If you're looking for some comfortable portables with solid audio quality and a very affordable price tag then the 238s are most definitely a big contender and significantly out do their predecessor (the 228s).
First and foremost, I will jump straight into a huge benefit of the Sennheiser HD555s; the comfort. These are quite easily the most comfortable headphones I've ever owned or even worn. The padding is extremely plush and inviting, allowing you to wear them for hours on end without any discomfort whatsoever. The band is also not too tight, like the HD205s, providing a snug and agreeable fit.
Although important, I of course did not pick the 555s for this alone. The audio quality is far superior to previous products I've used. Looking back, I can't believe I used to listen to my iPod with the default Apple earphones! These are full size circumaural headphones and so fit around your ears rather than pressing into them - this not only gives a fantastic soundstage but again, adds to the outstanding comfort.
The 555s are open back. This essentially means that noise will leak, and it does. If this is a problem for you, e.g. you are purchasing them for use in the office, then I would most definitely recommend looking for closed headphones. However, you will most likely have to pay more to get the equivalent sound quality as the open 555s.
Above all, the clarity is what stood out the most for me. I was pleased they were not too bass-heavy and overall, they are certainly generous value for money when entering the audiophile market. One additional note I will add is that if you want to further improve the soundstage, there is a mod to essentially upgrade these to its older brother; the 595s.
As many advantages as Sony's DualShock 3 controller boasts, it unfortunately has just as many disadvantages, if not more.
The pad is noticeably light and thus comfortable to hold for extended periods of time. The surface also has a soft-touch coat which is non-slip and extremely smooth. The most attractive feature however is the very responsive D-Pad. Each button is separated well and once pushed, it seems solid and reliable.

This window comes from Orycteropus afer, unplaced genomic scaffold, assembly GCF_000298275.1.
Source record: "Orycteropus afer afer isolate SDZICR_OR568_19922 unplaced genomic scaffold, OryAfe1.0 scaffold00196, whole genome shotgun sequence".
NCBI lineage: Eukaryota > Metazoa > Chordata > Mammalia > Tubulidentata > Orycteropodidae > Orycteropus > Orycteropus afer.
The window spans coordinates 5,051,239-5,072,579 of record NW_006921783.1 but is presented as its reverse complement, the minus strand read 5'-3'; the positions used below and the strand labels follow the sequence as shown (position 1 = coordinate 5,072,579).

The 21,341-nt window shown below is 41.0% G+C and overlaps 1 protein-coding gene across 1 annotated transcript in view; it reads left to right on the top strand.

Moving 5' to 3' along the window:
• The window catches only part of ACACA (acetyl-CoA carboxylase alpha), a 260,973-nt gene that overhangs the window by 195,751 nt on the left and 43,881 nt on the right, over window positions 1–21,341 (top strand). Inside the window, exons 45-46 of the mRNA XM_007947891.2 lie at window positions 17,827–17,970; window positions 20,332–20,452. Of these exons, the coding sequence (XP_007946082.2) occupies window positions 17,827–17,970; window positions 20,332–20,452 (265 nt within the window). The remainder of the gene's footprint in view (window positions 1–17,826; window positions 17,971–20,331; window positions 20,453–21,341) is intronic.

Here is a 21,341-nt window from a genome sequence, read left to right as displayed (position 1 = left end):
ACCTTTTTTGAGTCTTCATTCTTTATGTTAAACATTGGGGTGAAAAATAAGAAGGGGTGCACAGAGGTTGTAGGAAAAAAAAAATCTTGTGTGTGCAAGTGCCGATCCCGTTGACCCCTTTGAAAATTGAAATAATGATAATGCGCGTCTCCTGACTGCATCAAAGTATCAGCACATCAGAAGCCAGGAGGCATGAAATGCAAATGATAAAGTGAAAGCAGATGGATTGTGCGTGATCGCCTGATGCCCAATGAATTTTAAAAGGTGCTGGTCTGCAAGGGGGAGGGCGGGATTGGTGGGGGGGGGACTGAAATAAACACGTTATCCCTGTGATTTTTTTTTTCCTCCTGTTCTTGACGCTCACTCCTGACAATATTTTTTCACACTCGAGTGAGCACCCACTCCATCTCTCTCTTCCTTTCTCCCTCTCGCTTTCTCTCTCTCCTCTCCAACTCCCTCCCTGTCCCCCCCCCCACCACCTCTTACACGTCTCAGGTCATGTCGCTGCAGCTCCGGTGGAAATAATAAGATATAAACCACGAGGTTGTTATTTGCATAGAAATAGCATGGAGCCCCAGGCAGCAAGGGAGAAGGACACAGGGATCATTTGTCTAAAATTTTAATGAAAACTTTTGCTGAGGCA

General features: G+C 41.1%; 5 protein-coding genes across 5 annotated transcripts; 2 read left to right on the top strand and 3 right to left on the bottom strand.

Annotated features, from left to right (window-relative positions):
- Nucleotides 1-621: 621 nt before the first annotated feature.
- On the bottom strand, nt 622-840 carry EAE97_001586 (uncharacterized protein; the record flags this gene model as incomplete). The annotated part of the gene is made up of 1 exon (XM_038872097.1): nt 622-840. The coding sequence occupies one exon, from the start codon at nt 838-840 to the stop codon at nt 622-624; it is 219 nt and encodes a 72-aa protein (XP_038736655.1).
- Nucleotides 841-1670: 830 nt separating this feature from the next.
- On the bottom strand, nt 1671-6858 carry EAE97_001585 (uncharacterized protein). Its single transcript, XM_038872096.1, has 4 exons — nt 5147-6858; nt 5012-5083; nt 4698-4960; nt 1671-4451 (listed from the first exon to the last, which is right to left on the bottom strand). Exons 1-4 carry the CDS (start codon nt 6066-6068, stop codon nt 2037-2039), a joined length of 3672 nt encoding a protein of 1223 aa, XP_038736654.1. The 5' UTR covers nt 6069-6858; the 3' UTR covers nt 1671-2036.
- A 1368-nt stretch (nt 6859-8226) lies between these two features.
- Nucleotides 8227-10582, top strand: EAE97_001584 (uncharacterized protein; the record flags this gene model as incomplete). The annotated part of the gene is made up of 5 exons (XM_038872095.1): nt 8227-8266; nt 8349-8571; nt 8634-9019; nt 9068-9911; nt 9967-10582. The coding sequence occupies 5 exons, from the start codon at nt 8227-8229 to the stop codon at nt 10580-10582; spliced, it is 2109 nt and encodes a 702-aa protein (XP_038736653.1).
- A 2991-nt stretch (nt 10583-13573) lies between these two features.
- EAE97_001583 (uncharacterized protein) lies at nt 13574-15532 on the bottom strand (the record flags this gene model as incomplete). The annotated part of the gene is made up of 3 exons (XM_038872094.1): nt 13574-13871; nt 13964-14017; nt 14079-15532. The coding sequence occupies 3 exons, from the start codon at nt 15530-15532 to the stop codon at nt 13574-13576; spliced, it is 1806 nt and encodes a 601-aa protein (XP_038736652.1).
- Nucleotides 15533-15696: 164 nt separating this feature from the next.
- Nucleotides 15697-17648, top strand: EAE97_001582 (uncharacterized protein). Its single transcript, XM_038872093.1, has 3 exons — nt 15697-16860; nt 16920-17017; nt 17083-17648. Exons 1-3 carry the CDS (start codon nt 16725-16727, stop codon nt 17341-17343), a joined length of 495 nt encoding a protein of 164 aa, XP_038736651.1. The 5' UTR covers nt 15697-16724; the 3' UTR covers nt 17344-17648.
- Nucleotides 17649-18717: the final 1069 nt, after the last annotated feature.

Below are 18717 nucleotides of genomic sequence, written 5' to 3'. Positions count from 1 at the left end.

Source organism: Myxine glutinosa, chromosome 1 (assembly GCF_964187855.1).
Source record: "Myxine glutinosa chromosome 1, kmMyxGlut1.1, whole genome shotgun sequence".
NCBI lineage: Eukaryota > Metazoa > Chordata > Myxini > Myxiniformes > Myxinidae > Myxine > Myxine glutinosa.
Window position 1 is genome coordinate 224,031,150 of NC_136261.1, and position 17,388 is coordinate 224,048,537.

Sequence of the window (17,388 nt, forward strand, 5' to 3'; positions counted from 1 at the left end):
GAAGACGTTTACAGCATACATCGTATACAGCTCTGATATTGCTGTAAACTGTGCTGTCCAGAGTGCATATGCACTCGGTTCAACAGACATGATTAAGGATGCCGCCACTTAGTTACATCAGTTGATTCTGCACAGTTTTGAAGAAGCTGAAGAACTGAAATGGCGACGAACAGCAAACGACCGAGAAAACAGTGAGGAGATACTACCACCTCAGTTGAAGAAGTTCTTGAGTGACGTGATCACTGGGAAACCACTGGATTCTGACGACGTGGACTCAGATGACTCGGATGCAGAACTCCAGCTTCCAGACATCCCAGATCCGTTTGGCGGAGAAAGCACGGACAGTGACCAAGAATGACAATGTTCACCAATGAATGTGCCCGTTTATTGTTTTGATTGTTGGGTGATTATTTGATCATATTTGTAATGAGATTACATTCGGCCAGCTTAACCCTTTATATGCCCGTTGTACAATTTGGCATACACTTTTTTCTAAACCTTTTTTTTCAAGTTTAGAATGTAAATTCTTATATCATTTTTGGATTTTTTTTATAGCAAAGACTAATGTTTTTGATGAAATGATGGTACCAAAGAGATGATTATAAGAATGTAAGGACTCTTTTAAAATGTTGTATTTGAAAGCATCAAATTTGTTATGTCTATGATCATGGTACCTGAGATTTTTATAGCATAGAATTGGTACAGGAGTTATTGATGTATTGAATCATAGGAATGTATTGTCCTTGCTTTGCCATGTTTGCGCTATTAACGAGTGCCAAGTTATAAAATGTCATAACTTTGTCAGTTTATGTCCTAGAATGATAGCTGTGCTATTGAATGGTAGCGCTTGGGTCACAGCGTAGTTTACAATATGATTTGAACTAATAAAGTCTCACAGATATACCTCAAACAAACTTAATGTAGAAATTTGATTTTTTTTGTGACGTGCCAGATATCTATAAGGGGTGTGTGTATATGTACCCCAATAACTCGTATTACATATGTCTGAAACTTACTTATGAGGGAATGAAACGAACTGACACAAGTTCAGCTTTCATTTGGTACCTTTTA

In the bottom centre is the PS button which is basically Sony's Xbox Guide button from the 360. It allows you to open up the dashboard to view messages, your profile, settings, friends (if you're connected to PSN) and so forth. If held down you can choose to turn the controller or console off and this can also be used to turn the PS3 on.
The two stark disappointments in design are the triggers and analog sticks. Both are convex causing consistent slipping and the need for additional accessories such as 'Real Trigger' attachments and "FPS Freeks'. Microsoft chose a concave design which is far superior - there is no slipping and it certainly adds to a more enjoyable experience in trigger-heavy games such as shooters and racers. Furthermore, I personally do not like having parallel analog sticks and would prefer the D-Pad and left analog stick to be switched over.
Overall, the DualShock 3 has some great features such as vibration combined with the SIXAXIS function, however, the cons outlined above overshadowed them in my opinion and caused continued discomfort. If you don't mind parallel sticks and convex designs are not a big deal then you may very well find the pad pleasant.
To date the Xbox 360 controller holds, in my opinion at the very least, the most superior design. Owning both a PS3 and a 360 the differences in the controllers have become starkly apparent, with Microsoft's subtle alterations proving to be worthwhile.
Let's commence with the layout. Microsoft place the left analog stick in the top left, above the D-Pad. The sticks are therefore not parallel providing an extremely comfortable grip. The surfaces of the analog sticks are concave as well as including four rubber grips to further support your thumbs. Logically, the triggers are also concave allowing your fingers to rest without slipping.